The death toll has risen to 996 as 45 more deaths were reported.
Meanwhile, 9,612 people have recovered from COVID-19, the disease caused by the virus, which is 61.1 per cent of cases.
Wednesday’s report marks a 2.3 per cent increase in cases compared to the day prior. Ontario has not seen a single-day jump in the 300s since April 7.
In his daily briefing, Premier Doug Ford commented on the low increase in cases for Wednesday’s report calling it “good news” and a “trend that actually has seen the needle going southward.”
“This is a positive trend to give people hope that we’re getting close to opening up,” Ford continued.
“I can’t give you dates right now, but what I can give you is hope, that we’re getting closer, day after day. When we see positive trends going down, we’ll make sure that that’s going to be closer to the day we open up.”
On Monday, the Ontario government released a plan, with a series of stages, for gradually reopening the economy, which Ford called a “roadmap,” not a “calendar,” as it did not include any dates for the phases.
The province has completed 264,594 tests so far for the virus. This is up 11,554 tests from the previous day. Ontario has significantly increased testing capacity since mid-April after being heavily criticized for not testing enough.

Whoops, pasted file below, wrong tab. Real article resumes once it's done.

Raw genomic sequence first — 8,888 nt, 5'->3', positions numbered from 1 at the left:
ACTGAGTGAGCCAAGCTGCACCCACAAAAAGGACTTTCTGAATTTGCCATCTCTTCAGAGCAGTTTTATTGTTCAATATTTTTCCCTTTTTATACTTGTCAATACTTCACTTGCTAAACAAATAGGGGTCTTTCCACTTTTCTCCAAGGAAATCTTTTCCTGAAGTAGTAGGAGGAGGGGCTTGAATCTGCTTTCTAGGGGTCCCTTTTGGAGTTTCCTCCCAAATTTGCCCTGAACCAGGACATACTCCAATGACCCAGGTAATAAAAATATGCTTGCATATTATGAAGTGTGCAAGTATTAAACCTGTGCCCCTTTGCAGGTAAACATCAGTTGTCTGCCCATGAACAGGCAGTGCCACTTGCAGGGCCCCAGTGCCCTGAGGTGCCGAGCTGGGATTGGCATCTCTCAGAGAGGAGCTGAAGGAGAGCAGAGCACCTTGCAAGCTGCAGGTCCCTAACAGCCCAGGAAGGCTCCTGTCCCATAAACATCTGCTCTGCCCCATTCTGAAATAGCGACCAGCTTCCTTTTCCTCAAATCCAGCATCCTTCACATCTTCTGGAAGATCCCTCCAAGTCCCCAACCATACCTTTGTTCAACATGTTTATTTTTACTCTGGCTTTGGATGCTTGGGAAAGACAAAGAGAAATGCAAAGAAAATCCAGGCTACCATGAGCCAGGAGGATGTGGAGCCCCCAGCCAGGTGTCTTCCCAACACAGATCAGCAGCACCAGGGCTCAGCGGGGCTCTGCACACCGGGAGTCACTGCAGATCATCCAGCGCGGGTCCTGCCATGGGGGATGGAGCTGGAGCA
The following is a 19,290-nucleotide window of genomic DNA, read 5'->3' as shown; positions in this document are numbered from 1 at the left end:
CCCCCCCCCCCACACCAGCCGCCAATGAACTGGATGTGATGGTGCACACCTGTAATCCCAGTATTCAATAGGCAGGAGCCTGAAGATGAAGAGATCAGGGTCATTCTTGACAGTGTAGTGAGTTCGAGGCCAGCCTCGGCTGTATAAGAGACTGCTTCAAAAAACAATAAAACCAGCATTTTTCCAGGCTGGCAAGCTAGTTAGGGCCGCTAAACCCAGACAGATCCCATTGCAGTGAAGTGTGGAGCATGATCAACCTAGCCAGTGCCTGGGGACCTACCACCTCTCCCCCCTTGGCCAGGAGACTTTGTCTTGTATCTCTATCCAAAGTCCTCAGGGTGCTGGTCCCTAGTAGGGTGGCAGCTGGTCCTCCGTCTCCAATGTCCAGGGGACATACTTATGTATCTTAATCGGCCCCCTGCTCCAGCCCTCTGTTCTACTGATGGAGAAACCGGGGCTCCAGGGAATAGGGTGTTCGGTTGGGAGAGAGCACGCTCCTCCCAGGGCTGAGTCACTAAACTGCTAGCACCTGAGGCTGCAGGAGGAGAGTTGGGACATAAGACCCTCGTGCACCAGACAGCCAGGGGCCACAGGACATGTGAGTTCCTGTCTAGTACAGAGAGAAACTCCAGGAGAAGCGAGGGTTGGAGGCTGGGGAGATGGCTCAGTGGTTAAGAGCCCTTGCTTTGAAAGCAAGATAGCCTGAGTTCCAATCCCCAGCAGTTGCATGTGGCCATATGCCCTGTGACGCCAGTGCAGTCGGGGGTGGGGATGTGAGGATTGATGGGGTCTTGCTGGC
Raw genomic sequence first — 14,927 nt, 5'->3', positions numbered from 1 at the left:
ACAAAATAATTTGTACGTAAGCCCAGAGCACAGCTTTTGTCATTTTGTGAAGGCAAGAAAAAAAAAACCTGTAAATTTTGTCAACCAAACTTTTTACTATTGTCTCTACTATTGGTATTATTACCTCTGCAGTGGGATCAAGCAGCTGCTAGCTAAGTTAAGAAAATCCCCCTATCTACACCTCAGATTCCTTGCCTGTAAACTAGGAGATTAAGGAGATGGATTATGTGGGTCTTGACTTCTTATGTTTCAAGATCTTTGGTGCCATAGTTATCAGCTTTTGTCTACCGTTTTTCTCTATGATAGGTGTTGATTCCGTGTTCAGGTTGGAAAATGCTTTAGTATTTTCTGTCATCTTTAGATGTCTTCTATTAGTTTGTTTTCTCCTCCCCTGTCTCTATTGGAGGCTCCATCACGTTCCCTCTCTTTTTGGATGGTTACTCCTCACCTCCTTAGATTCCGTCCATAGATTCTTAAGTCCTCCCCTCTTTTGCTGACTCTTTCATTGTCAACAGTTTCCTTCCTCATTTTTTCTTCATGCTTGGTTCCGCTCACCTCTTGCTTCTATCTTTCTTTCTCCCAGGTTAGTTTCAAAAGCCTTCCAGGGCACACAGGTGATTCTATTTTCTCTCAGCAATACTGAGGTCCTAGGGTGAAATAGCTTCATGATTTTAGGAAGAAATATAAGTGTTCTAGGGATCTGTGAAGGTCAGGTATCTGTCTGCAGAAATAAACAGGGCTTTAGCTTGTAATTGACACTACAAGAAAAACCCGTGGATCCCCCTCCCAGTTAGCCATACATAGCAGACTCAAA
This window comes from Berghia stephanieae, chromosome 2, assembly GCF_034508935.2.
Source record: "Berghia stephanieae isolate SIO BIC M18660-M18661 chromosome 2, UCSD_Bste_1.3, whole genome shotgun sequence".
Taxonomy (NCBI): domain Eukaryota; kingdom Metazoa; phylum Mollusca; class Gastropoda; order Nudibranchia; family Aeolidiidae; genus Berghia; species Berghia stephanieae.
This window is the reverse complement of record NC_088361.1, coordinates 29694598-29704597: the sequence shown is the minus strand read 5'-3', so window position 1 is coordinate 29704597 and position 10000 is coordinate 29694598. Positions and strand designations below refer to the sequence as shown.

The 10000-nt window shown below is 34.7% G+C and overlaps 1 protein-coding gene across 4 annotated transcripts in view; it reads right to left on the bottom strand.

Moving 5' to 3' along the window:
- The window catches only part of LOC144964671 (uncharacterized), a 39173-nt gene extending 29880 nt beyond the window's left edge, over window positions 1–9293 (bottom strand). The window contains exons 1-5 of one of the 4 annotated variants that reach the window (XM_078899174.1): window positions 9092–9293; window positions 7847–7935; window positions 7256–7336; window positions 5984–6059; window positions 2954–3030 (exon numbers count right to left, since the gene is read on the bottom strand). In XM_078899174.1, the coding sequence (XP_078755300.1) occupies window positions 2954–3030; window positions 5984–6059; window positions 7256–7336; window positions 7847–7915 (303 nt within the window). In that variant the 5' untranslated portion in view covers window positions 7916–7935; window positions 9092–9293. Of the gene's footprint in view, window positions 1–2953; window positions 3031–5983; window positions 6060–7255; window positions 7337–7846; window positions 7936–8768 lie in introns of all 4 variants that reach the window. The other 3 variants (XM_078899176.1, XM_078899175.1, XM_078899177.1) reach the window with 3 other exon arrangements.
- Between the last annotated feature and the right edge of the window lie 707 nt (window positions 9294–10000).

Ontario has 977 patients (up by 20) hospitalized due to COVID-19, with 235 patients in an intensive care unit (down by four) and 186 patients in ICUs on a ventilator (down by one).
According to the Ministry of Long-Term Care, there have been 775 deaths reported among residents and patients in long-term care homes across Ontario, which is up by 70 deaths, and there are 159 outbreaks.
The ministry also indicated there are 2,632 confirmed cases among long-term care residents and 1,361 cases among staff.
Ontario’s Associate Chief Medical Officer of Health Barbara Yaffee said data has begun to be recorded from retirement homes.
She said 67 retirement homes in the province have been or are currently experiencing an outbreak. There are a total of 419 cases, with 220 among staff. Retirement homes have also seen 77 resident deaths.
Ontario officials have said there may be a discrepancy between overall deaths and deaths at long-term care homes due to how the province’s health database system, called iPHIS, is tracking data and how the Ministry of Long-Term Care is tracking data.
Health-care workers in Ontario account for 2,193 of the total reported cases, which is 13.9 per cent of the infected population.
Greater Toronto Area public health units account for 59.2 per cent of all cases in the province.
Here is a breakdown of Ontario cases by gender and age:
- 6,546 people are male (41.6 per cent)
- 9,041 people are female (57.5 per cent)
- 363 people are 19 and under (2.3 per cent)
- 3,583 people are 20 to 39 (22.8 per cent)
- 4,725 people are 40 to 59 (30 per cent)
- 3,486 people are 60 to 79 (22.2 per cent)
- 3,564 people are 80 and over (22.7 per cent)
There are 9,530 people currently under investigation awaiting test results.
The newly reported numbers are valid as of 2 p.m. Tuesday for Toronto and 4 p.m. for the rest of the province.View link »